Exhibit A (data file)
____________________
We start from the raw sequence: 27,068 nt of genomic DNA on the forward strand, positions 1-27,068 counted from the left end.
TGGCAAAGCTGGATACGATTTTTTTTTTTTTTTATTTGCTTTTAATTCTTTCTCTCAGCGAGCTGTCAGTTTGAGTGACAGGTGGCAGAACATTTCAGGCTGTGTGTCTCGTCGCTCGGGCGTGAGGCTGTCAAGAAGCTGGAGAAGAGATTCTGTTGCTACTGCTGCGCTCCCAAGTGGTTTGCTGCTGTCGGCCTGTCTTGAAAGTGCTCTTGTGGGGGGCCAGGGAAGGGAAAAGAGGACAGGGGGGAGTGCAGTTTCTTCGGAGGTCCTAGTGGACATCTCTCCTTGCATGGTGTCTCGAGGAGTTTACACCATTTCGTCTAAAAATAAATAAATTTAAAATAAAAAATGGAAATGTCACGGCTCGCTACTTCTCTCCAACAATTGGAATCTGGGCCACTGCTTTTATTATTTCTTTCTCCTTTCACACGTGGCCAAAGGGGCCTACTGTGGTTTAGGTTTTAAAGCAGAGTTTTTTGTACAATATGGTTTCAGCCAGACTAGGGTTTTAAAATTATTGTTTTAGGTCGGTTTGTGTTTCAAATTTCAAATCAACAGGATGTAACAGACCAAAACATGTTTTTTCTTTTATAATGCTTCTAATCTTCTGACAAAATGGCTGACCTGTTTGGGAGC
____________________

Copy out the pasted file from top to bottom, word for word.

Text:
We start from the raw sequence: 27,068 nt of genomic DNA on the forward strand, positions 1-27,068 counted from the left end.
TGGCAAAGCTGGATACGATTTTTTTTTTTTTTTATTTGCTTTTAATTCTTTCTCTCAGCGAGCTGTCAGTTTGAGTGACAGGTGGCAGAACATTTCAGGCTGTGTGTCTCGTCGCTCGGGCGTGAGGCTGTCAAGAAGCTGGAGAAGAGATTCTGTTGCTACTGCTGCGCTCCCAAGTGGTTTGCTGCTGTCGGCCTGTCTTGAAAGTGCTCTTGTGGGGGGCCAGGGAAGGGAAAAGAGGACAGGGGGGAGTGCAGTTTCTTCGGAGGTCCTAGTGGACATCTCTCCTTGCATGGTGTCTCGAGGAGTTTACACCATTTCGTCTAAAAATAAATAAATTTAAAATAAAAAATGGAAATGTCACGGCTCGCTACTTCTCTCCAACAATTGGAATCTGGGCCACTGCTTTTATTATTTCTTTCTCCTTTCACACGTGGCCAAAGGGGCCTACTGTGGTTTAGGTTTTAAAGCAGAGTTTTTTGTACAATATGGTTTCAGCCAGACTAGGGTTTTAAAATTATTGTTTTAGGTCGGTTTGTGTTTCAAATTTCAAATCAACAGGATGTAACAGACCAAAACATGTTTTTTCTTTTATAATGCTTCTAATCTTCTGACAAAATGGCTGACCTGTTTGGGAGC